Insurance & you

Wednesday, 22 February 2012

African dream

Intense heat and missing supplies were all part of the colour of a recent charity trip to Africa by RIAS employee Andy Rigler. Here, he shares his own emotional journey.

Making a difference

RIAS is involved with initiatives that make a difference to communities all over the world. At the same time, we are proud of our commitment to developing our people.
Two children
Part of this commitment is to the Times Leadership Challenge, which gives participants the opportunity to grow as leaders while contributing to a dedicated African project.

From the 40-plus teams that started the 2010 programme, the Ageas team (the parent company of RIAS) was one of only four to make it to the Challenge Africa final.

Andy Rigler, a RIAS Business Risk Manager and member of the Ageas team, told us about his amazing experience:

“The purpose of the trip was to complete the Zamokuhle Crèche in Luphisi South Africa. After a six-hour journey from Johannesburg we arrived at the village, where we were welcomed with fantastic Zulu warrior dancing.

The shell of the crèche had been built by local tradesmen already, so we worked together to decorate the crèche.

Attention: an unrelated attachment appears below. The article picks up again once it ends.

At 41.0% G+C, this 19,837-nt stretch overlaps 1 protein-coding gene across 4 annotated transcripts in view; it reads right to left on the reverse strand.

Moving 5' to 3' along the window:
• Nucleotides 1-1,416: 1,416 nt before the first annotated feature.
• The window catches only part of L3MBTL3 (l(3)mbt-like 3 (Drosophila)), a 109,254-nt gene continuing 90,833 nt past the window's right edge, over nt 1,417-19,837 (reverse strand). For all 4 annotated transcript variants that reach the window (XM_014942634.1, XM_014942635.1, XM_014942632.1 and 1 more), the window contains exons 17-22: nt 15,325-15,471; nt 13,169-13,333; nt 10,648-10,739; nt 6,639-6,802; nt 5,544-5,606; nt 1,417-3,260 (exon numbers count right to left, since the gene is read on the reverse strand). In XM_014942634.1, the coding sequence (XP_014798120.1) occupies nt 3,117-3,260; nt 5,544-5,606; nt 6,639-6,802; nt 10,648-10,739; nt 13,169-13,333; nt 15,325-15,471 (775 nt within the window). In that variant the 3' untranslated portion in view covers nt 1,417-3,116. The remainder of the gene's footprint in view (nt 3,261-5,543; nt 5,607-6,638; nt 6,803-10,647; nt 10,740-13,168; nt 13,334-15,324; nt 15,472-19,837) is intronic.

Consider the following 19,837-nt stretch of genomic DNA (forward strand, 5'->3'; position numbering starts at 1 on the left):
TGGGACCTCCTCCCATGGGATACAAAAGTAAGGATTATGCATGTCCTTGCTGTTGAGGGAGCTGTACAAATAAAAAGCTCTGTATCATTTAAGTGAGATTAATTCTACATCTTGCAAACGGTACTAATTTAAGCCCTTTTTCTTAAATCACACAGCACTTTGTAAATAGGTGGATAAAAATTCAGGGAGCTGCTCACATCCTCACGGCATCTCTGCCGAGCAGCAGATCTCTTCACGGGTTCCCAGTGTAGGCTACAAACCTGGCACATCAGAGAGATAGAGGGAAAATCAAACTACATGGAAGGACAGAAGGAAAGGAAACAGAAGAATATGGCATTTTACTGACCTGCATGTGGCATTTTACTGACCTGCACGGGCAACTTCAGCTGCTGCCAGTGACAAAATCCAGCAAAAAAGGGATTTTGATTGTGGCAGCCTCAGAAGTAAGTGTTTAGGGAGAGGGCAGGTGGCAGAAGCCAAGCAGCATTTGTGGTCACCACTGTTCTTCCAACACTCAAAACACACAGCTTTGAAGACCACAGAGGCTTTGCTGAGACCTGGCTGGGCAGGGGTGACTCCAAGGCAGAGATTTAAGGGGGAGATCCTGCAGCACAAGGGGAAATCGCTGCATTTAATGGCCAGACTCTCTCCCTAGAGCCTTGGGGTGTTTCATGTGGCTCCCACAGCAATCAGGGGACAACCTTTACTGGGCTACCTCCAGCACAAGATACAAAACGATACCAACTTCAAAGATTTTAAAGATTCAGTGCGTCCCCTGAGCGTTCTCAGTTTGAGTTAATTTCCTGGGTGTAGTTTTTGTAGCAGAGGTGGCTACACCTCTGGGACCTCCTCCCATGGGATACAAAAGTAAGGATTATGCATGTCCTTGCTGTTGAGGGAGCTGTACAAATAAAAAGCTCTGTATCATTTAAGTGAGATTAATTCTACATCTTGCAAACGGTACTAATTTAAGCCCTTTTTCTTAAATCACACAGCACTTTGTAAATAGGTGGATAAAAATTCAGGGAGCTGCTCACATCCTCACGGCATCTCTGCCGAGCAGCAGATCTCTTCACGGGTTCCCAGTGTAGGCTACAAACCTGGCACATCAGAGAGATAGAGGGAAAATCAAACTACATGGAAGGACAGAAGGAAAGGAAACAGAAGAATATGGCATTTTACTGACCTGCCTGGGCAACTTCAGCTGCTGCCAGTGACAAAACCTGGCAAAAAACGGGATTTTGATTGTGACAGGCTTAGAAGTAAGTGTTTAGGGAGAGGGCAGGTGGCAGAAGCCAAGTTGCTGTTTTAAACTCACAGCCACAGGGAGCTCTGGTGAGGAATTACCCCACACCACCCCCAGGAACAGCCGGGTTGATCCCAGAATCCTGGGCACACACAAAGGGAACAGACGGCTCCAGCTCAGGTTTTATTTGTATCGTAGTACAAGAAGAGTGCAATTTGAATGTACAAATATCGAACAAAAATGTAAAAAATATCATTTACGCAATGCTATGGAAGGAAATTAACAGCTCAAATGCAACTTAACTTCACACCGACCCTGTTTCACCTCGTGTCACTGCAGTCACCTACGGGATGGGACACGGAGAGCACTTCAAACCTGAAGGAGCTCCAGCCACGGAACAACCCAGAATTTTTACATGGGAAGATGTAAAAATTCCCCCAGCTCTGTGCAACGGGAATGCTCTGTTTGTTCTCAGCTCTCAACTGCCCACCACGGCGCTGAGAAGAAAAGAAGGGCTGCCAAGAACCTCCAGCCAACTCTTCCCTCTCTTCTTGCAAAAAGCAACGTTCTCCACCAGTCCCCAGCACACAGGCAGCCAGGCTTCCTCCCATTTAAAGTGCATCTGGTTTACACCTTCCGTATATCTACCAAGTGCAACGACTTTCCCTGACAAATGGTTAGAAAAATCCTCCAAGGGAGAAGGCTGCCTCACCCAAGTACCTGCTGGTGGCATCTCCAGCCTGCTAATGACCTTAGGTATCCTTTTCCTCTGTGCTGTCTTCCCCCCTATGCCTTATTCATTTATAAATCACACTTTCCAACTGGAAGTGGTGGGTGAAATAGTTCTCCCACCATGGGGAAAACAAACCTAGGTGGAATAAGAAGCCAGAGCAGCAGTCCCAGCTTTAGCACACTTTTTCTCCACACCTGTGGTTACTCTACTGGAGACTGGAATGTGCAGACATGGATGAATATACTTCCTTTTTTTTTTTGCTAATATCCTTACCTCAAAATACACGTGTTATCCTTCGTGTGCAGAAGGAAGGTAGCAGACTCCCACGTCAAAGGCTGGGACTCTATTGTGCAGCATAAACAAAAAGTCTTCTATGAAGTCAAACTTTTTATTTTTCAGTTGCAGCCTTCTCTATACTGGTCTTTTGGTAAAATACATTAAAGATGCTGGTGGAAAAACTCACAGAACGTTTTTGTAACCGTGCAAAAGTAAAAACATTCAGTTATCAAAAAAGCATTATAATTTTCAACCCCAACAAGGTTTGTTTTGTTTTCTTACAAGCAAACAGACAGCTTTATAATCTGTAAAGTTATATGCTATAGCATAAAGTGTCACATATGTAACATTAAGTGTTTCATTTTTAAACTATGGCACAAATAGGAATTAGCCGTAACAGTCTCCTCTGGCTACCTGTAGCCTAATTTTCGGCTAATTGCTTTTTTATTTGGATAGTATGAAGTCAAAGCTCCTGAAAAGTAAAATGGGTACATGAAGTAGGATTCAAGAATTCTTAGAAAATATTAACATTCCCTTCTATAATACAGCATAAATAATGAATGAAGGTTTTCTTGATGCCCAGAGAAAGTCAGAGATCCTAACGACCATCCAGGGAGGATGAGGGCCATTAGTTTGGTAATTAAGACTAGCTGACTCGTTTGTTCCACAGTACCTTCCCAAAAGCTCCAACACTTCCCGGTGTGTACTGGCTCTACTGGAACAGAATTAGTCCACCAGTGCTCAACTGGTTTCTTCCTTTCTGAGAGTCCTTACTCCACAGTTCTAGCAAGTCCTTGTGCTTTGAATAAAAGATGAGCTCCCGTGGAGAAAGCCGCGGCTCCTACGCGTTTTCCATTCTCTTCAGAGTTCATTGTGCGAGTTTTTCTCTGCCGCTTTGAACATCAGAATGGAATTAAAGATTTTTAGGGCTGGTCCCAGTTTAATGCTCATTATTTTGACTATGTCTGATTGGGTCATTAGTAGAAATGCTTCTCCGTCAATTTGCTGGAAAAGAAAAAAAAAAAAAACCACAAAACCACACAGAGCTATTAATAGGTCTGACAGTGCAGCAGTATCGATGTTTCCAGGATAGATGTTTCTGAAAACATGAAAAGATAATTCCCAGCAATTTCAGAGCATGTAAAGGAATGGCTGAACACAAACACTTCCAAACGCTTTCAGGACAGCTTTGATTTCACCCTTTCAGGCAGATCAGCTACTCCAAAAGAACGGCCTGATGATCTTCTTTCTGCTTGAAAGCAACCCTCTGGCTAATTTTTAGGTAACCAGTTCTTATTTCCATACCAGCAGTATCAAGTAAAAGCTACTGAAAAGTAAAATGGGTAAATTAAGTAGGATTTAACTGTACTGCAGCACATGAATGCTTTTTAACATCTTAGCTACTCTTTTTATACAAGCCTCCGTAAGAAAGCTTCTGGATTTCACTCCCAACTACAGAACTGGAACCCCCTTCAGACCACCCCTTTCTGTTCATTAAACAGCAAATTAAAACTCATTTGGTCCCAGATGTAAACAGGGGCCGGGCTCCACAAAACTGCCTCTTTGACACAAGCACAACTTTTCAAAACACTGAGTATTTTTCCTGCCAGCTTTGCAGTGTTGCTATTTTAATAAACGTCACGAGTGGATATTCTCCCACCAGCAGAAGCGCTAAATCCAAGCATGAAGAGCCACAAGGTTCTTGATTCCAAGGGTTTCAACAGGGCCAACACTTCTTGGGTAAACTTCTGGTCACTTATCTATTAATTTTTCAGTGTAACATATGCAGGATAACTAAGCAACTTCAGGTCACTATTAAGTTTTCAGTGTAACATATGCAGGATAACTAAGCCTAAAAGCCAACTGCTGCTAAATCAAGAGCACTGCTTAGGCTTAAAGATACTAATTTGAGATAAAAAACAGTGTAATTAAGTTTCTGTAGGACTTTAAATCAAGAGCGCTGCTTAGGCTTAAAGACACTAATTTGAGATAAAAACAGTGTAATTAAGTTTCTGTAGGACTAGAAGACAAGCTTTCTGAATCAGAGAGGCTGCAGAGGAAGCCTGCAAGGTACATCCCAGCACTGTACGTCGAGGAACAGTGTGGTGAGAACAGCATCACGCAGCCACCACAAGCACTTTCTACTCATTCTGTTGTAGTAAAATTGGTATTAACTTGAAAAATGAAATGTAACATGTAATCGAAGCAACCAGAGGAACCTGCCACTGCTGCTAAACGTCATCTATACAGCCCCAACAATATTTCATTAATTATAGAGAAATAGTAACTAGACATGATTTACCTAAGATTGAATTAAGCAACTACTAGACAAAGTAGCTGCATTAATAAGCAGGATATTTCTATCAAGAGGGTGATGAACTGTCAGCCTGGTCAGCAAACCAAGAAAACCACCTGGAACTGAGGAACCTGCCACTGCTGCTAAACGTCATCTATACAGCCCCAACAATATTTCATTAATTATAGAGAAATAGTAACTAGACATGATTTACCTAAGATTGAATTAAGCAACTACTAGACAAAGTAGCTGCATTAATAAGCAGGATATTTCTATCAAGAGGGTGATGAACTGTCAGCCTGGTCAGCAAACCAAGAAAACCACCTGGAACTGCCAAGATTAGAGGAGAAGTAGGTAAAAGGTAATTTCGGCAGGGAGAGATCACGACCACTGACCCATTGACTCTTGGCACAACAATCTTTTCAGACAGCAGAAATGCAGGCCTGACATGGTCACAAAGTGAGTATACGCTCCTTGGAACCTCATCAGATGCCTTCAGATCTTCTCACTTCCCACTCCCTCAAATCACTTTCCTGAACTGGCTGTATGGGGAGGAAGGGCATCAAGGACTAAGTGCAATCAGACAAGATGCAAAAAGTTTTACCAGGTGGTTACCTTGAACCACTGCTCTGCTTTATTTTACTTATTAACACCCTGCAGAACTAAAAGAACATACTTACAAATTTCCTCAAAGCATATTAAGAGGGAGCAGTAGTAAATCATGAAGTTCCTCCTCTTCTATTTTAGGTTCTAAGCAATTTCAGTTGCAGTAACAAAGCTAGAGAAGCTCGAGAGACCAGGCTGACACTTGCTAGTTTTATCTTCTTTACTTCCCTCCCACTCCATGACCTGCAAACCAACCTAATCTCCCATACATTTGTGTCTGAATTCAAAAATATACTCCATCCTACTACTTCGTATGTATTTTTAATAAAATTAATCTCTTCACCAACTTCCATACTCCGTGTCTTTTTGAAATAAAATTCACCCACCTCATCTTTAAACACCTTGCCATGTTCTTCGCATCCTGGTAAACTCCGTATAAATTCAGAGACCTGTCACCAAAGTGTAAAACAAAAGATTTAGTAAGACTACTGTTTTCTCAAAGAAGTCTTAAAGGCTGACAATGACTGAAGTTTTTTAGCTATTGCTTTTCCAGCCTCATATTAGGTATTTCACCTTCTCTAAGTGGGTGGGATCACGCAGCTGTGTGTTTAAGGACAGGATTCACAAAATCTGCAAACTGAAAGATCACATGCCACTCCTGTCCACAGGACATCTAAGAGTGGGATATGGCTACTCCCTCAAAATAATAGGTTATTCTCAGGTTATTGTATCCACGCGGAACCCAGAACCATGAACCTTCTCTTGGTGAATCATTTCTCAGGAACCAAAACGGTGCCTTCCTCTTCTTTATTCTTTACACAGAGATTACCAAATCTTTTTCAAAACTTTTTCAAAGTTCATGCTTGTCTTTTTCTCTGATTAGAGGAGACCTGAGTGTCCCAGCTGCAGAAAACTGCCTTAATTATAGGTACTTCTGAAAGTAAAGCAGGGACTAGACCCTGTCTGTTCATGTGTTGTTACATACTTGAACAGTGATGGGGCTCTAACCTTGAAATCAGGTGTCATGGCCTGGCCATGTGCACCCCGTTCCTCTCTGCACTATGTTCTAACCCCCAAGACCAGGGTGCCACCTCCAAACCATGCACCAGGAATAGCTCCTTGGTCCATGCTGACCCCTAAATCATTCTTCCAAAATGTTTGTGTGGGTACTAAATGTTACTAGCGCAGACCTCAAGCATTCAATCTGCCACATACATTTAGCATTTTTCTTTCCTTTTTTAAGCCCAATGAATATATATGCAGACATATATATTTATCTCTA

We created a playground for the children, installing swings and see-saws, and dug a vegetable patch covered by a canopy to protect produce from the intense heat.

The children came down to see what we were up to, and for many it was the first time they had seen white people.”

Even with so little, their generosity was incredible

In the evening we visited the homes of some of the families. They showed us how to cook a typical meal and got us to make local dishes, too. Even with so little, their generosity was incredible.

By the second day we were still waiting for supplies, so we adapted our plans and spent the morning in the middle school.

While we were shown a typical local dance by the kids, we taught them the Blues Brothers’ Everybody Needs Somebody. We also held a sports day for the primary school in a dusty field in 45°C heat.

Our third day was the most difficult, as we planted 400 saplings along the road in to Luphisi in the burning sun. Local kids receive a credit to spend in school on uniforms or food for each tree planted.

These people have so much to teach us

Our send-off was incredible. Everyone was football crazy, so we held a big match. The result was a one-all draw, but we eventually lost on penalties. Dancing and singing celebrations followed.

I realised that these people have so much to teach us. I envied their strong sense of community, where everyone knows each other and everyone looks out for their neighbour.

Our objective was to make sure that the £50,000 raised by the 40 teams made a lasting contribution. The project has made a difference to so many lives, including mine. I can’t wait to go back!’’

RIAS staff volunteer in the community

365: the number of hours volunteered by RIAS staff in 2010 to worthy causes.

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